The high speed railway route from St. Pancras Station in London runs down through Ashford in Kent, under the English Channel, and thence to foreign climes. On its way it also passes through Stratford International Station in Greater London and, as I have mentioned before, the rail route from our local station goes through Stratford on its way into London.

Part of that high speed route can also be used to get to other places in Kent so on Saturday we went, by high speed train, to meet two friends of ours, Ian and Carole, in Kent who live very near Rochester and that is where we all met.

We caught our usual train from our usual station and travelled to Stratford then walked for 10 minutes to Stratford International Station and caught the train to Rochester. The run to Ebbsfleet, the next station, is on the high speed line but it is mostly underground having to pass under the River Thames. We were obviously travelling fast but I've no idea what our actual speed was although these trains have a maximun speed of 140 MPH. It took us 30 minutes to get to Rochester where Ian and Carole were waiting for us at the station.

Walking out of the station we crossed a road or two and very soon found  ourselves in High Street.

You can see that the town was expecting us because of the bunting hung across the street. A short distance along and we came across this building – notice the legend just above the doorway in the second picture.


The building is late 16th century and was once a town house but has been converted to three shops. This building was used by Dickens as the model for Pumblechook's home.

The Kent countryside near Gad's Hill Place, Dickens's last home, is the setting for Pip's childhood in Great Expectations, and Rochester is the model for the 'nearest town'.

Mr. Pumblechook was charged with escorting Pip to Miss Havisham's house for the first time. Because of this, Mr. Pumblechook believes forevermore that he had a big hand in helping Pip to his fortune.

A little further on we saw Eastgate House dating from around 1590.


The second picture is the rear view showing the Swiss Chalet, where Dickens wrote some of his greatest works, which was given to him by the French actor Charles Fechter and it arrived on Christmas Eve 1864. It was originally located opposite Dickens' house on Gads Hill.

There are two rather dubious looking Dickensian characters sitting on the wall and some even more dubious characters over to the left. Amanda on the right, Carole in the centre and Ian on the left. This is the middle of June and you'll notice that we are all wearing jackets. We are still waiting for a proper summer.

Leaving Eastgate House we hopped up Crow Lane to the Vines. The Vines used to be the vinyard of the local monks but now it's a small park and a very nice one.

Just opposite the Vines in Crow Lane is Restoration House where Charles II stayed on his return to England in 1660 to be crowned (the restoration of the monarchy). The building is the amalgamation of two medieval houses.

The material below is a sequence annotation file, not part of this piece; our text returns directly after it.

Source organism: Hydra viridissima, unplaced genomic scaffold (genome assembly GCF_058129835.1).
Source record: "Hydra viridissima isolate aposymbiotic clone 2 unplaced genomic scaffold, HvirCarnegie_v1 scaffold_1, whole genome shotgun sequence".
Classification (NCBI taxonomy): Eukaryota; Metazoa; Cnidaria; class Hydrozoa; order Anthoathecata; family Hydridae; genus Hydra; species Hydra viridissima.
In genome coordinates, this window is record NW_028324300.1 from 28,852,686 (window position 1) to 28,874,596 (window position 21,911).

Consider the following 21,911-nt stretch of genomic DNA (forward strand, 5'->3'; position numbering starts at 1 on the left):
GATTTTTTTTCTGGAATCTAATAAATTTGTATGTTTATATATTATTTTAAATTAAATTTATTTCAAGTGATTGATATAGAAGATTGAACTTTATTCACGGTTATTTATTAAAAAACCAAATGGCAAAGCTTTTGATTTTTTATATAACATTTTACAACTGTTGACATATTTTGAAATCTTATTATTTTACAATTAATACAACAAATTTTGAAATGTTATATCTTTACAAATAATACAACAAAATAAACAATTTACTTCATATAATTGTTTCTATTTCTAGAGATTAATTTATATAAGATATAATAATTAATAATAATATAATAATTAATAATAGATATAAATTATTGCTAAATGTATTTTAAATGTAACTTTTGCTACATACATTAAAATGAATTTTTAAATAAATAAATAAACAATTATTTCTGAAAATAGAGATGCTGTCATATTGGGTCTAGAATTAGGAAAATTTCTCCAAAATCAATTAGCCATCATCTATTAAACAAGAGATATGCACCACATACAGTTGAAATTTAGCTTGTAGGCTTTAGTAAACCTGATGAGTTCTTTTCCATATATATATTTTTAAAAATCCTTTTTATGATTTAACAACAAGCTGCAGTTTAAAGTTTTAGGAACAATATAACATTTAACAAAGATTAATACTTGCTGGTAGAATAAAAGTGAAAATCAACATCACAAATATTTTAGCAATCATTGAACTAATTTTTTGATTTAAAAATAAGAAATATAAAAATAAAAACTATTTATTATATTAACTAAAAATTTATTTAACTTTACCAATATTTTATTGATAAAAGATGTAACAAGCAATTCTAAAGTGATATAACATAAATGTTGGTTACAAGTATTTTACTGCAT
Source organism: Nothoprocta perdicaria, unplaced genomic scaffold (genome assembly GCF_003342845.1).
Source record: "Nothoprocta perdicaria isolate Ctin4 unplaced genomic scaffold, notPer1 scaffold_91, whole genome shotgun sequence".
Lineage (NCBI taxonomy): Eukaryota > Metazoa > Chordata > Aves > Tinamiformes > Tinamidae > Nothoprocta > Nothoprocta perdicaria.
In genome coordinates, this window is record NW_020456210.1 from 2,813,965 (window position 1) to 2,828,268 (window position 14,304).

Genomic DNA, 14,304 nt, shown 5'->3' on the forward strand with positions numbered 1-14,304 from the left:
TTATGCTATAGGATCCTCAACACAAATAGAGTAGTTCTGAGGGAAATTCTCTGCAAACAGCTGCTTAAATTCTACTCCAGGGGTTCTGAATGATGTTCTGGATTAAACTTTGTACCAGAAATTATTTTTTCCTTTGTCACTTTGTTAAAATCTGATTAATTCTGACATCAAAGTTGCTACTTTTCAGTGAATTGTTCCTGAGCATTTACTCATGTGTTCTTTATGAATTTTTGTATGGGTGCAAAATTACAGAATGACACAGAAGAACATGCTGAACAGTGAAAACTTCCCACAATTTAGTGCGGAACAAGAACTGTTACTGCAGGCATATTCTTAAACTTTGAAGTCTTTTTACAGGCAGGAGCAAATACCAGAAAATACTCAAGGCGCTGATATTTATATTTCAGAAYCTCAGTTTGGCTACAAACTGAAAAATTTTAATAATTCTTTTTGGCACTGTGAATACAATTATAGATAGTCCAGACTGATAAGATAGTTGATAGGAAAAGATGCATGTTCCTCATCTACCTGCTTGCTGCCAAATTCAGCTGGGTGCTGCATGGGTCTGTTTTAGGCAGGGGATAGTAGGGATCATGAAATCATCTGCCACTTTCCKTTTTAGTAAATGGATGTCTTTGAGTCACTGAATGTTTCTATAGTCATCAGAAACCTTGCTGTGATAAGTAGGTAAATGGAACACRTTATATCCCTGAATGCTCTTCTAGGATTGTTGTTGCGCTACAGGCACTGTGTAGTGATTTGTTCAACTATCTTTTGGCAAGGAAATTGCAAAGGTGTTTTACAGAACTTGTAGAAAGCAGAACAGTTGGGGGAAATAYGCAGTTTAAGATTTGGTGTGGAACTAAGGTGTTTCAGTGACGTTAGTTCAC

We left the Vines at the far end and emerged into Minor Canon Row. These Canons are not the BOOM BOOM sort but the eclesiastical sort, you understand, and they needed somewhere to live so this row of 7 Georgian townhouses were built for them between 1722 and 1735.

Walking round the corner at the far end and we get our first view of the cathedral.

It didn't take us long to get to the west end and the main entrance where we went in. Entrance is free.

There are more photographs of the interior but you'll have to wait for those to appear on the main web site.

Back in the High Street we stopped for lunch in a nice little restaurant called the Atrium with plenty of wooden beams. Service turned out to be a bit slow but the food was very nice. Well, of course I had the Chocolate Truffle Torte for dessert – I mean, do I look silly?

Whilst we were having lunch we could see, out of the window, this building across the street.

It was the Poor Travellers' House dating from the late 16th century. It was endowed under the terms of Richard Watts' will of 1579 providing a night's board and lodging for six poor travellers. More pictures will appear on the web site later.

A little further along High Street next to Two Post Alley is this rather interesting Tudor building and it really is that wonky.

You may notice a small bit of the castle beyond the end of the alley.

The weather was deteriorating by this time with a very strong wind so we went for a quick look at the castle and I managed this photograph in a quick flash of sunlight.

It looked very impressive but we didn't want to hang around in this weather so we'll have to make a return visit.

Ian and Carole took us back, in their car, to their house for some tea. We had strawberries and cream with some coffee and walnut sponge to follow which was very nice indeed. I'm desparately trying to make you envious here; I hope it's working.

When it was time for us to leave Ian and Carole drove us back to Rochester Station where we caught our train to Stratford and thence another train home.

Rochester was a very pleasant town packed with interest and just 40 minutes from London making a nice day trip destination.